Dynasty: Bang for Your Buck: 2018 Running Back Tiers

By Alex McCarthy
Alex McCarthy A simple rankings list can be helpful when trying to get an idea of where a player generally rates among his position, but often the difference between Player 1 and Player 2 is a lot bigger than the difference between Player 2 and Player 3. This is where tiered rankings come into play. Tiers are groups of players who are considered to be of similar value (in this case in my personal opinion), and the breaks between tiers represent a significant drop in value. For running backs I’ve separated the top thirty-five players into six tiers (my full rankings are also available under my profile), within which I’ve also identified the most over- and undervalued players according to ADP (Average Draft Position, per DynastyLeagueFootball.com), ECR (Expert Consensus Rank, per FantasyPros.com), and my own anecdotal experience.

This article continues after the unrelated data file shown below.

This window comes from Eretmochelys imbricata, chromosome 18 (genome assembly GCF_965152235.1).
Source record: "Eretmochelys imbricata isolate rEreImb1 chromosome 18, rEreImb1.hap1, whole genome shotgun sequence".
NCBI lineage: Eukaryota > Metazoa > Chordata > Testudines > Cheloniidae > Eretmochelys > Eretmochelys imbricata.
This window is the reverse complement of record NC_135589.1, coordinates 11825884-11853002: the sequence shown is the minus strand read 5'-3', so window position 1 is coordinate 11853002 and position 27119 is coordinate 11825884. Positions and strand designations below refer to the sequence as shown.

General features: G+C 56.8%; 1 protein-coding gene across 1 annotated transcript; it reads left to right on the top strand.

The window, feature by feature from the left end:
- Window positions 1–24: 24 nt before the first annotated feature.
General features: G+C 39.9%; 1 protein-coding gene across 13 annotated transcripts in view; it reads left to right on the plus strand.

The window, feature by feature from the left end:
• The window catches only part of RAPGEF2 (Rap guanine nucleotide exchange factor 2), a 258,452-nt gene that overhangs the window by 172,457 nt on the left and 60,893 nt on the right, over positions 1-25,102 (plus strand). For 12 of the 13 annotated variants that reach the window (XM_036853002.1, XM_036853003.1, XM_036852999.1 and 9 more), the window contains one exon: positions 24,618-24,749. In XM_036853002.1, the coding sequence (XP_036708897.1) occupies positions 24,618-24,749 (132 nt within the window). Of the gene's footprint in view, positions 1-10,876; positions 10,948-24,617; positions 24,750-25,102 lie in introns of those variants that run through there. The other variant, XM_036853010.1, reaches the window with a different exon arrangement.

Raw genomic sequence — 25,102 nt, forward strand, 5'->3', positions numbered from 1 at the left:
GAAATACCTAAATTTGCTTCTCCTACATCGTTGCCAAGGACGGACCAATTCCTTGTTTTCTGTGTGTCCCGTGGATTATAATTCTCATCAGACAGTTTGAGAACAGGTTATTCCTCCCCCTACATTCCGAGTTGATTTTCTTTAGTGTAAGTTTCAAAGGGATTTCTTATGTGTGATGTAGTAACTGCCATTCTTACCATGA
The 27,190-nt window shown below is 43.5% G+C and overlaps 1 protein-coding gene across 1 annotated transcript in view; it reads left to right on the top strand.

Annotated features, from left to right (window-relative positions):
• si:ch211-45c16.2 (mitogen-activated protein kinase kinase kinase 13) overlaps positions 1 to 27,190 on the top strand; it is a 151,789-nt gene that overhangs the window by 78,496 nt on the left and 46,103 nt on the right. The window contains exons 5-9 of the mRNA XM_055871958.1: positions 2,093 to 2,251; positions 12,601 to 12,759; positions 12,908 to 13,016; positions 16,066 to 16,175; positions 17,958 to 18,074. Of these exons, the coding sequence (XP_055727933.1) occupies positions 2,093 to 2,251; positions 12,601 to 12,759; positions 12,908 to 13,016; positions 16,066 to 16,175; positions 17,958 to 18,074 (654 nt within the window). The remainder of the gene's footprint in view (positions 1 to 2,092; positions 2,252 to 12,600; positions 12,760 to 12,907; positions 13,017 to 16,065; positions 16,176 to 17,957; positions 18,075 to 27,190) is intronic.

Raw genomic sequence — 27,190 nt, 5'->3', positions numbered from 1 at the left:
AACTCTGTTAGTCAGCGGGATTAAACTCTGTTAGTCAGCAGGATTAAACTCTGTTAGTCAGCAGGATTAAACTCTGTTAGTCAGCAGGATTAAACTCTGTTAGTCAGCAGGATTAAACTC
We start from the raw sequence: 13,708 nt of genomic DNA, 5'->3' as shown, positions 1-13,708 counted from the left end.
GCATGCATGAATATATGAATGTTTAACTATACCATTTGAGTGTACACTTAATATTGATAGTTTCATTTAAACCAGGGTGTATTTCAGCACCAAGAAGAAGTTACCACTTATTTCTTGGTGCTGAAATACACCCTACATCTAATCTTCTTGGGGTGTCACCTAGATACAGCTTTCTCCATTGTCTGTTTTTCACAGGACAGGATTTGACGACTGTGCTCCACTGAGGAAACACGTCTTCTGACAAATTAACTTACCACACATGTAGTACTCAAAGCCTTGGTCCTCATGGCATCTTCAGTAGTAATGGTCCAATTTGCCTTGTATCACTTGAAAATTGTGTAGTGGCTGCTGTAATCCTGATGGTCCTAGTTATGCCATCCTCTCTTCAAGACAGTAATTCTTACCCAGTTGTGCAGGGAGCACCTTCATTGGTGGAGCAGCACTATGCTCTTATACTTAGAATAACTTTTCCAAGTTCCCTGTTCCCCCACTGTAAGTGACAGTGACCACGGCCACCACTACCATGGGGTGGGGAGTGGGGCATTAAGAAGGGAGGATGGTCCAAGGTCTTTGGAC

Tier 1

Todd Gurley
Ezekiel Elliott

Best Value: If forced to choose here I take the player who costs less, but if the price is identical I go with Gurley and the explosive Rams offense by a nose.

Worst Value: There is no bad value to be had here, but if splitting hairs between the top two RB assets it’s worth mentioning that Zeke has had some disciplinary issues off the field.

Tier 2

Le'Veon Bell
David Johnson
Alvin Kamara

Best Value: While Kamara has an ADP and ECR of RB5, his overall ADP and ECR (as in, when all positions are included) fall roughly five places below his tiermates here. This makes him relatively cheaper and, considering his similar production, the best value pick among this tier.

Worst Value: There is no player in this tier who is significantly overpriced relative to his peers, but LeVeon Bell is likely to be the priciest option with the most associated risk. It’s unlikely you’ll find yourself in a situation where you have to decide which of the three to trade for, but were that situation to arise I would advise avoiding Bell.

Tier 3

Saquon Barkley
Leonard Fournette
Kareem Hunt
Dalvin Cook
Jordan Howard
Christian McCaffrey
DeVonta Freeman
Melvin Gordon